Archive for January, 2012


“Do I worry about overly retouched photos giving women unrealistic expectations and body image issues? I do. I think that we will soon see a rise in anorexia in women over seventy. Because only people over seventy are fooled by Photoshop.” (Tina Fey, p. 157, Bossypants).

During our recent vacation, I read Tina Fey’s Bossypants and loved it. Seriously. I laughed aloud almost every other page. I didn’t even mind the curious, sometimes irritated, glances from fellow tourists. However, I have to take issue with Ms. Fey’s commentary on Photoshop. Even with her clever wit, I think she answers the wrong question when it comes to Photoshop and you won’t get to the right answers, if you ask the wrong questions.

Being fooled by lack of knowledge is not the problem with Photoshop.

Are you fooled by Photoshop?

I didn’t think so.

If you are…check out some of the most blatant Photoshop offenses. Unfortunately this is only the tip of the retouching tools.

Everyone knows that advertising + photoshop = ideal images of women (that even the models themselves cannot achieve). If you don’t believe me, check out this time-lapsed video of a cover shoot from Dove.

When we are able to look at advertisements rationally, we can see that Photoshop is used for one reason and for one reason only.

To make us buy, buy, buy. And, then, buy some more.

Everyone logically knows that the models used to sell products on the pages of fashion magazines (and everywhere else) aren’t real people.

The problem is that advertisers don’t try to appeal to our rational, logical minds. Because ads are everywhere, most of the time we are not even aware that we see them. Even though we see almost 3000 advertisements each day, for example, most of us could not pinpoint the last advertisement we saw. However, when you start paying attention, you will find them on almost every webpage you view, in your e-mail, on television, on billboards, on buses, even on the food we consume.

And, ads are most influential when we aren’t paying attention. Then they can prey on our unconscious, most basic emotions, fear, shame, guilt, self-disgust – the emotions of our inadequacies.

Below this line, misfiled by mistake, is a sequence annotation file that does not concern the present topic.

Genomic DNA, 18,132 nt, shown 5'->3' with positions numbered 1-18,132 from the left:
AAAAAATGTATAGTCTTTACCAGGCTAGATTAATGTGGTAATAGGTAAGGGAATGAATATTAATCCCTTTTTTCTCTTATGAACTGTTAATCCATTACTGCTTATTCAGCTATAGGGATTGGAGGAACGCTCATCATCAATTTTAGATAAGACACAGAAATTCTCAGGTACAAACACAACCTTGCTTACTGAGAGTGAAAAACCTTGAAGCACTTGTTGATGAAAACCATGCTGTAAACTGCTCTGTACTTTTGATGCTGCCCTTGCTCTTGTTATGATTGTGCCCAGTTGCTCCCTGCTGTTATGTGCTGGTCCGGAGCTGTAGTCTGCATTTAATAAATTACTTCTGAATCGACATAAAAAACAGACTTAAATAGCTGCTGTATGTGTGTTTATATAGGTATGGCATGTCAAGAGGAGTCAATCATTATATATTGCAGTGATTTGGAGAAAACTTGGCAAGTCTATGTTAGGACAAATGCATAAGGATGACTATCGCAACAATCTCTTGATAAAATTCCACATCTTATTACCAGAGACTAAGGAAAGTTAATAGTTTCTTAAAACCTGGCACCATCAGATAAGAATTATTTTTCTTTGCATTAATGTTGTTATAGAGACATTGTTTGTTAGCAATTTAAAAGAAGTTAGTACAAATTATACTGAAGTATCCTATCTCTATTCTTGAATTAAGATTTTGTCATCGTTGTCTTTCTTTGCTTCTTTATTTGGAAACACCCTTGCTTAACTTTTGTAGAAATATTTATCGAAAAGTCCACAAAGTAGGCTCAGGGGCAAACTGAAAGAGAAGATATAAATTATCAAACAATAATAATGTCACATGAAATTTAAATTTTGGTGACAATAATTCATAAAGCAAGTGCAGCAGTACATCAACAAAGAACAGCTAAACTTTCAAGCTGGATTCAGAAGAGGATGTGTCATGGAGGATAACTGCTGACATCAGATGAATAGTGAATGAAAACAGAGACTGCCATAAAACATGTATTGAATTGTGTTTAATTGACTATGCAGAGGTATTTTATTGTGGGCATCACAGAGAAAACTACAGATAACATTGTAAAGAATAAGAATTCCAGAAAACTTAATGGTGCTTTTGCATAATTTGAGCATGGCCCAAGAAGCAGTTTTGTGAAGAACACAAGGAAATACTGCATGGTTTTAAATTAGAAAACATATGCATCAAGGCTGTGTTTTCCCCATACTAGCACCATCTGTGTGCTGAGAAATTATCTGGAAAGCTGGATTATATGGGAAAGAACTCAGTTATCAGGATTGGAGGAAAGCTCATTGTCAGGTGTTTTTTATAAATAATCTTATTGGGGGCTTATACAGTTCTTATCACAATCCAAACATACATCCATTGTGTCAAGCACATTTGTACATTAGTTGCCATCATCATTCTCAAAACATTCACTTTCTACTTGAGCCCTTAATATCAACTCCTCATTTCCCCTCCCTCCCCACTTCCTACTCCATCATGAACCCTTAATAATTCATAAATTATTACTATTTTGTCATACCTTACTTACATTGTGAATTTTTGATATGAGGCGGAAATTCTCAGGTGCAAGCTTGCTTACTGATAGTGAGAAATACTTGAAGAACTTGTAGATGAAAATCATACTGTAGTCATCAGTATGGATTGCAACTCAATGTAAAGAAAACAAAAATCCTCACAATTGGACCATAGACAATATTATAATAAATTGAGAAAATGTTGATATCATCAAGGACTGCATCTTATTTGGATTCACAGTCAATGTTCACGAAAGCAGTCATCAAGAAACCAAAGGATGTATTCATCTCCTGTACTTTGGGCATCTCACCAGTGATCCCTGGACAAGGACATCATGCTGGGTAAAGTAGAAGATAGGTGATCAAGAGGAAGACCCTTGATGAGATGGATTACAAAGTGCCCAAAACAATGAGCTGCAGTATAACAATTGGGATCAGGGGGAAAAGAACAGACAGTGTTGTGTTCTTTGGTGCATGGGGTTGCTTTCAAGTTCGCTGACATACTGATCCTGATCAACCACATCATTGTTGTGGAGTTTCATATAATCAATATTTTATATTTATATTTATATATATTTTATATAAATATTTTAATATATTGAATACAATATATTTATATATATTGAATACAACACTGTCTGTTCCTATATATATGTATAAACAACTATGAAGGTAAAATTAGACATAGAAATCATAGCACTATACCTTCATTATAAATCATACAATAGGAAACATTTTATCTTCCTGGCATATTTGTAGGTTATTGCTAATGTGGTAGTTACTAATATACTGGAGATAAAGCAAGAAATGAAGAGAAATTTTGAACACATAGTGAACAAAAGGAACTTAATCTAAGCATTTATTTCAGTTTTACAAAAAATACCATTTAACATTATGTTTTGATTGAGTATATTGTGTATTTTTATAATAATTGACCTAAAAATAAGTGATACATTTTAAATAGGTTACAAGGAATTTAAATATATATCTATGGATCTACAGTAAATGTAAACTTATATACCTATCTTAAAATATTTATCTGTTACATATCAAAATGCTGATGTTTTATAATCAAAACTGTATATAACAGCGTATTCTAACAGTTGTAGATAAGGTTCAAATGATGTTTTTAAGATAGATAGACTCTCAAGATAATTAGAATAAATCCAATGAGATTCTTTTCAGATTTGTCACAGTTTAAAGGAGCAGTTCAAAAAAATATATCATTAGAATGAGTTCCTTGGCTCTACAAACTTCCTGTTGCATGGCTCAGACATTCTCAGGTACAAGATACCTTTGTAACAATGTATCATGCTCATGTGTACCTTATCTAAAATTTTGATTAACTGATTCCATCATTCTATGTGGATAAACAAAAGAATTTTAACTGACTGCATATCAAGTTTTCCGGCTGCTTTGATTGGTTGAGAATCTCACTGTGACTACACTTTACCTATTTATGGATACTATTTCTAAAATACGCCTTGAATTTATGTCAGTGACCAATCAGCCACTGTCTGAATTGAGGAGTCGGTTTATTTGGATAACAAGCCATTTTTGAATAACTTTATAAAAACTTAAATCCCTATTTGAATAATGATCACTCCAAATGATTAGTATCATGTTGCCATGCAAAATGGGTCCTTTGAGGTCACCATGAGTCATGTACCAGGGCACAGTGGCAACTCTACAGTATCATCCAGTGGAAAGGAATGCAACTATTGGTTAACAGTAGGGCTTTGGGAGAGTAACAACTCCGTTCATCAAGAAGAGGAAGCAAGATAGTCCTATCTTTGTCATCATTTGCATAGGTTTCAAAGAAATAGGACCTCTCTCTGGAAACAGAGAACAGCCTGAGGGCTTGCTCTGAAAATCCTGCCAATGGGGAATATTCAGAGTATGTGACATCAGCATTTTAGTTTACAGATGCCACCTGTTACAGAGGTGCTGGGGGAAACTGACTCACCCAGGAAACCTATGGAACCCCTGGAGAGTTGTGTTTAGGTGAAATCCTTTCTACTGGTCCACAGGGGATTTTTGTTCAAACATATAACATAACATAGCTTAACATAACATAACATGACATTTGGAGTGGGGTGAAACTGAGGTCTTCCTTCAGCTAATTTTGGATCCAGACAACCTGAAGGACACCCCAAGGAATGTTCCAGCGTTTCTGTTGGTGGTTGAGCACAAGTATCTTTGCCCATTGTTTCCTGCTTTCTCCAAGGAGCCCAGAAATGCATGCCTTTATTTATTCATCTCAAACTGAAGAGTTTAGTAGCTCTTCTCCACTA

When we’re paying attention, we can see that advertisers copiously use Photoshop on models to make them look flawless and make us consumers afraid of getting fat, ashamed of and disgusted with the bodies we currently have, and inadequate if we don’t fit cultural ideals of beauty (young, extremely thin, perfect hair, white teeth, no blemishes, no wrinkles, large boobs, non-existent hips, and the list goes on). And guess, what? If tomorrow, we were all granted perfect, size-2 figures, then advertisers would use Photoshop to make models look heavier.

But, when we’re not paying attention (because we’re busy, tired, stressed, preoccupied), we don’t see the lies these ads sell. We just end up feeling afraid, ashamed, disgusted and guilty about our bodies.

Advertisers offer us the answer to the loathing of our imperfect bodies. And no, it is not to use photoshop on our own pictures (although I absolutely love this parody of photoshop, Fotoshop by Adobé. It treats Photoshop like the next fad diet or exercise regime).

The answer is to buy ______ (insert their product here).

Pay attention today. How are advertisers using Photoshop to make you feel the emotions of inadequacy? What can you do to reduce the impact of advertisements in your daily life?


This is the time of year for new beginnings, resolutions to stay the course or chart a new one, growing into the best possible version of ourselves.

And, we often have a list (sometimes a very long list) of resolutions that involve changing our bodies. Lose 20 pounds.  Stick to a new exercise routine. Sleep more.

But, how new are your new year’s resolutions? Mine seem hauntingly familiar to last year. And, guess what? I weigh the same as last year, I’m exercising the same as last year, and I still have chronic insomnia.

I wonder if the problem isn’t our bodies, but rather our resolutions.

Perhaps instead of resolving to change our bodies in radical ways, we might resolve to radically change how we think about our bodies. Perhaps instead of making sweeping changes on January 1st, we might try to make small changes throughout the year. I’m trying to love (or at least appreciate) a different aspect of my body each month. I’m starting with the easy ones…my ability to run, breathing as a way to feel totally alive in the moment, using fashion to accentuate the body parts I love (or at least don’t hate).

Are you making some truly new, New Year’s resolutions when it comes to your body? If so, I’d love to hear what they are and how their going!

Cheers to a new year and new (year’s) resolutions!